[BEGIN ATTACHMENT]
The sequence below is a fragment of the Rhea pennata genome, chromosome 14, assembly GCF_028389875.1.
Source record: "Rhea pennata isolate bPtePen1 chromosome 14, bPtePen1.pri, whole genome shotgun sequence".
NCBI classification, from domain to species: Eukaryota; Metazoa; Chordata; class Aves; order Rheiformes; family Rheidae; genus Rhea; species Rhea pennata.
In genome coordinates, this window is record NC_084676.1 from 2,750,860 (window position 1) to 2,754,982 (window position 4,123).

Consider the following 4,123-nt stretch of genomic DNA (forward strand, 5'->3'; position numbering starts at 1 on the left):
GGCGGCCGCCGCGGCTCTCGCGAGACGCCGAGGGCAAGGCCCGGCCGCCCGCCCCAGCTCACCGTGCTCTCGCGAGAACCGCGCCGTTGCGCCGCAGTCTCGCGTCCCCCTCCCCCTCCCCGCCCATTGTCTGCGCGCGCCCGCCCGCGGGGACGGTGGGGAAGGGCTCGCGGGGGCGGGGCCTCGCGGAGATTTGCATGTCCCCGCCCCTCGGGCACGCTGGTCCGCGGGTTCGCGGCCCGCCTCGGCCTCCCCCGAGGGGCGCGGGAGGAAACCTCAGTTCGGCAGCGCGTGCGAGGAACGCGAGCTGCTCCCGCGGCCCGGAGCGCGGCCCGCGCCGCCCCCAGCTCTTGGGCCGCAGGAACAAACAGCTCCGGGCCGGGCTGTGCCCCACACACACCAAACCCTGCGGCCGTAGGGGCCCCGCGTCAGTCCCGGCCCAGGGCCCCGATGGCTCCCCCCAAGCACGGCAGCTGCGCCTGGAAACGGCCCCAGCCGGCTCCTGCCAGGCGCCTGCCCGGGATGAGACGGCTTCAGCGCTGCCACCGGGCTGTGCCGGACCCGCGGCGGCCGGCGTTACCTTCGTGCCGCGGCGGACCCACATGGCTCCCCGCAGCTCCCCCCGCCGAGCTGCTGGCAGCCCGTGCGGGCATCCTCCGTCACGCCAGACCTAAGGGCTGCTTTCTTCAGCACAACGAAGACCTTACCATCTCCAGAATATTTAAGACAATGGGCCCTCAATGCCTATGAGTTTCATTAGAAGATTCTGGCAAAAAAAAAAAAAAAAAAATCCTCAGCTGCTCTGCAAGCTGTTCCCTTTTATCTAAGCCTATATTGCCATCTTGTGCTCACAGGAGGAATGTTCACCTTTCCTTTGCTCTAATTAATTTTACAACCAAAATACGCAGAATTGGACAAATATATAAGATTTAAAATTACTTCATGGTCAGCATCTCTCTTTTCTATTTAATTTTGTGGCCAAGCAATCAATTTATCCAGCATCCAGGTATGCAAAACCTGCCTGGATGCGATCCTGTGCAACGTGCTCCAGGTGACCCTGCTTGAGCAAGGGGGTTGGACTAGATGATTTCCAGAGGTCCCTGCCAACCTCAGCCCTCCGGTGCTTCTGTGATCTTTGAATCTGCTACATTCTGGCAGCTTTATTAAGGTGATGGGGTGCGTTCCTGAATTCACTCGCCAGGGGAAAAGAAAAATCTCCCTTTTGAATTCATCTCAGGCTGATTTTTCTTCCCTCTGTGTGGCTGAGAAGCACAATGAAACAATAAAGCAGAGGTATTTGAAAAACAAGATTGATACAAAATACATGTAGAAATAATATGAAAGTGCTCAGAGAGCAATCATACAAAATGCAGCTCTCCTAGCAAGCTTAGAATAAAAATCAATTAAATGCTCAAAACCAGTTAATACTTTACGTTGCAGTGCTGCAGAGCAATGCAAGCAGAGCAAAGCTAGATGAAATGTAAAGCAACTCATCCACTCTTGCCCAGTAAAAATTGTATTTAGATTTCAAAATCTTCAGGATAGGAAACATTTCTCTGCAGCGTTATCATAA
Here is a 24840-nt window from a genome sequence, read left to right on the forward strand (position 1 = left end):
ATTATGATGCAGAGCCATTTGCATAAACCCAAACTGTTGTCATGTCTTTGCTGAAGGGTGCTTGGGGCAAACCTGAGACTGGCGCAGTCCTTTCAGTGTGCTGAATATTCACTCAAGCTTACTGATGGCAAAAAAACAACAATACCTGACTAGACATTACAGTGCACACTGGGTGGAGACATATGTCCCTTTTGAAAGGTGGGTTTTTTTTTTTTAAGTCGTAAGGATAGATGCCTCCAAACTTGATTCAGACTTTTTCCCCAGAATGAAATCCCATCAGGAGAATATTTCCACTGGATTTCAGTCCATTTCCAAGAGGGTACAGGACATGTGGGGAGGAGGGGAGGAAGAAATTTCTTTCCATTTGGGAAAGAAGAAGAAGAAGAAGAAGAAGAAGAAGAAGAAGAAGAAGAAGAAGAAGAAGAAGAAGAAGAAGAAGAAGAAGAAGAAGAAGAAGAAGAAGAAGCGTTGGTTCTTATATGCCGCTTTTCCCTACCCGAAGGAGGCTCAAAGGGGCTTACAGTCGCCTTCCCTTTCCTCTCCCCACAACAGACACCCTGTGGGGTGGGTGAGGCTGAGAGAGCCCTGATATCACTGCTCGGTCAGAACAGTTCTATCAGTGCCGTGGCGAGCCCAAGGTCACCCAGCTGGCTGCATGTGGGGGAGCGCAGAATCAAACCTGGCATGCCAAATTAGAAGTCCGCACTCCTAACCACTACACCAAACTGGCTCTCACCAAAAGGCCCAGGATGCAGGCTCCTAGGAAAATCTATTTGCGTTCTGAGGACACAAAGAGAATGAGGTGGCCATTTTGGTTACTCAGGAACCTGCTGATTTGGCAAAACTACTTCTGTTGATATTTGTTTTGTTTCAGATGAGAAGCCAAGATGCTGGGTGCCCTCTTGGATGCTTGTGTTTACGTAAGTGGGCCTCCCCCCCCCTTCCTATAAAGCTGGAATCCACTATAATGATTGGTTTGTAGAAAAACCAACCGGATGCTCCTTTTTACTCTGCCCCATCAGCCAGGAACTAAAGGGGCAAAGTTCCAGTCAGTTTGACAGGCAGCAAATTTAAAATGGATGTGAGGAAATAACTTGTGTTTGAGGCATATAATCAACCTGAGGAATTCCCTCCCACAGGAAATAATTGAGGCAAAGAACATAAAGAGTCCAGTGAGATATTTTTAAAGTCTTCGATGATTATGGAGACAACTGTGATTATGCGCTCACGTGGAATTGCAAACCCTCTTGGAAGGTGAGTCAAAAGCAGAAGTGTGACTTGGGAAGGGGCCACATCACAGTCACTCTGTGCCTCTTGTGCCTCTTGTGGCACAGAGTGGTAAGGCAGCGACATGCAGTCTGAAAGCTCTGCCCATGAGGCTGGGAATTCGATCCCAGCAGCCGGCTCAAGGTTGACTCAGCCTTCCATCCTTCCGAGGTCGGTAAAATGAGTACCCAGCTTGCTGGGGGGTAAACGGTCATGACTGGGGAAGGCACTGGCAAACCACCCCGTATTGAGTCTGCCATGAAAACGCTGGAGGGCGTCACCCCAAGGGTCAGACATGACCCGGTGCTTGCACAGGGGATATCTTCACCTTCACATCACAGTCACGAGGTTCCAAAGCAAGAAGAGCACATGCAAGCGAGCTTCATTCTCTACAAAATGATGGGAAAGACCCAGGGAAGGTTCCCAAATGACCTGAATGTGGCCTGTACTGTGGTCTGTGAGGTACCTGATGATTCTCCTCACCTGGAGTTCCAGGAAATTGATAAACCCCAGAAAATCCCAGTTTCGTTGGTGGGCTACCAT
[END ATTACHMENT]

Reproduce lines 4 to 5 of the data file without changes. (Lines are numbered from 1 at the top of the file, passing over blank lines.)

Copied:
In genome coordinates, this window is record NC_084676.1 from 2,750,860 (window position 1) to 2,754,982 (window position 4,123).

Consider the following 4,123-nt stretch of genomic DNA (forward strand, 5'->3'; position numbering starts at 1 on the left):